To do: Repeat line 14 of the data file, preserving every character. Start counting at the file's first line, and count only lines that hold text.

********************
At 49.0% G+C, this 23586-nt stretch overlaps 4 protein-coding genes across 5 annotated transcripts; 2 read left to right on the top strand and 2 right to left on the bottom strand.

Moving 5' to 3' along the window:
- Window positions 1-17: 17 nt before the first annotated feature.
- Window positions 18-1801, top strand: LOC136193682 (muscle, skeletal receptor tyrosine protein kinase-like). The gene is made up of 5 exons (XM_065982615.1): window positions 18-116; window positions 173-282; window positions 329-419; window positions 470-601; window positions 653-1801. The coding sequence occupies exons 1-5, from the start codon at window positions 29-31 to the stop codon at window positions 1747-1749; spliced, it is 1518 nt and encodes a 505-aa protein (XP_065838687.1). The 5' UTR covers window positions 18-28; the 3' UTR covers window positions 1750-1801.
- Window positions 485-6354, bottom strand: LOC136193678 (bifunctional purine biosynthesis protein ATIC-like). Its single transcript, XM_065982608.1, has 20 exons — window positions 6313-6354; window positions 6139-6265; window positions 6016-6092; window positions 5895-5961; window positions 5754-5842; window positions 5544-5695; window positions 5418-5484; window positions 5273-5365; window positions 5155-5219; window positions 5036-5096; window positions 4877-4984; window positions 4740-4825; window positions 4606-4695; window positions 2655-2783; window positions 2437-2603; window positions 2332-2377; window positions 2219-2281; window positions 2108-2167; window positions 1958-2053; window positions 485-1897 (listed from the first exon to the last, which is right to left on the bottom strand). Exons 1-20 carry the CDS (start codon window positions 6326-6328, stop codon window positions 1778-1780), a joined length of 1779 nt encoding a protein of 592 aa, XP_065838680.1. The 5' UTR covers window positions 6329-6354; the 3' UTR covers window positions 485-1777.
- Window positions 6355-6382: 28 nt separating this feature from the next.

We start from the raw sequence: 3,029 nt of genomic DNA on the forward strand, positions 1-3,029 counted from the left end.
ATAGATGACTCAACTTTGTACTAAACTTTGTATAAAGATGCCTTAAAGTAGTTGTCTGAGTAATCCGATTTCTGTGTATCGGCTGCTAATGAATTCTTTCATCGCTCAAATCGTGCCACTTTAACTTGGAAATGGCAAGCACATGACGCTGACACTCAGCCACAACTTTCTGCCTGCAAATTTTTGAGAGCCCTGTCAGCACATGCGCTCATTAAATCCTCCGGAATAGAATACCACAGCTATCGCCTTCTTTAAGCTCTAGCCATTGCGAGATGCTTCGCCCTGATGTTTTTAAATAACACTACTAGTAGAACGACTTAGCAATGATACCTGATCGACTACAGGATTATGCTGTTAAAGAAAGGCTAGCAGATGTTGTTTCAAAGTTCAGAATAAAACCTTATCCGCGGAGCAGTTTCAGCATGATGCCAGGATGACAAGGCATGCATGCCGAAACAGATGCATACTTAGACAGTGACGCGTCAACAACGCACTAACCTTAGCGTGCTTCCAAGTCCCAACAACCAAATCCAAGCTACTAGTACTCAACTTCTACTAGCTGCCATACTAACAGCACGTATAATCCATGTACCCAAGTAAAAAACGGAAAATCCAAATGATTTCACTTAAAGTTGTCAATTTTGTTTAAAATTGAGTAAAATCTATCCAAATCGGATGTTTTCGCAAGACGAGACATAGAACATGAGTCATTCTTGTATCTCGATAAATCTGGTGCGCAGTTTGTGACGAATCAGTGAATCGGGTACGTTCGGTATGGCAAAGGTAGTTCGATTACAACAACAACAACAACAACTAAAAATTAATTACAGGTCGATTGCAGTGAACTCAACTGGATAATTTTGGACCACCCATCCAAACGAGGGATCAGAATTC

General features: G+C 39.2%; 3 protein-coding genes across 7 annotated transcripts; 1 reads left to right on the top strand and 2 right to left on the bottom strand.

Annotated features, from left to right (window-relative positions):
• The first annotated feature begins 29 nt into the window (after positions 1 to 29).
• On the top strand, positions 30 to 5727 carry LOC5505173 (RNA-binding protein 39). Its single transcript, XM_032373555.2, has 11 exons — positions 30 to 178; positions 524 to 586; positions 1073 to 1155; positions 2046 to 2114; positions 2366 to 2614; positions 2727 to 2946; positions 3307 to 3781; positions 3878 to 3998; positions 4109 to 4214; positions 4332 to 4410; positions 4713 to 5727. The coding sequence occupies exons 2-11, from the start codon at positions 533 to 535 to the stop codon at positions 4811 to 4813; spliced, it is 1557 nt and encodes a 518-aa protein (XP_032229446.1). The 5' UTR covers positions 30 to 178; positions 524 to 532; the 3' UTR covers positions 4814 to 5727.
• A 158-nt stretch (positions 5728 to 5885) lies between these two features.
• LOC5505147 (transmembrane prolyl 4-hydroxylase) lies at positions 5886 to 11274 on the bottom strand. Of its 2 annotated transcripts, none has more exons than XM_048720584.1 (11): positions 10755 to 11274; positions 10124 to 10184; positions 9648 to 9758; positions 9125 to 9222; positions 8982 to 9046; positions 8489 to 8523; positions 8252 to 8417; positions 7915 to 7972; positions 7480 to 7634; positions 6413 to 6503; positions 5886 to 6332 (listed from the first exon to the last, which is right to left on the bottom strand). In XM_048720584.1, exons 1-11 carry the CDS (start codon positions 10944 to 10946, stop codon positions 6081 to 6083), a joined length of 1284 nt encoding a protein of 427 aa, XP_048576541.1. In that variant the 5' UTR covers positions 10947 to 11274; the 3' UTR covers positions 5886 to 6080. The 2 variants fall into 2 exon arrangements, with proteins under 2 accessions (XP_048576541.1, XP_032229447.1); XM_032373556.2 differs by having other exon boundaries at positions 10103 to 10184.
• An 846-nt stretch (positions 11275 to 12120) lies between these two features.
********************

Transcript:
• LOC5505147 (transmembrane prolyl 4-hydroxylase) lies at positions 5886 to 11274 on the bottom strand. Of its 2 annotated transcripts, none has more exons than XM_048720584.1 (11): positions 10755 to 11274; positions 10124 to 10184; positions 9648 to 9758; positions 9125 to 9222; positions 8982 to 9046; positions 8489 to 8523; positions 8252 to 8417; positions 7915 to 7972; positions 7480 to 7634; positions 6413 to 6503; positions 5886 to 6332 (listed from the first exon to the last, which is right to left on the bottom strand). In XM_048720584.1, exons 1-11 carry the CDS (start codon positions 10944 to 10946, stop codon positions 6081 to 6083), a joined length of 1284 nt encoding a protein of 427 aa, XP_048576541.1. In that variant the 5' UTR covers positions 10947 to 11274; the 3' UTR covers positions 5886 to 6080. The 2 variants fall into 2 exon arrangements, with proteins under 2 accessions (XP_048576541.1, XP_032229447.1); XM_032373556.2 differs by having other exon boundaries at positions 10103 to 10184.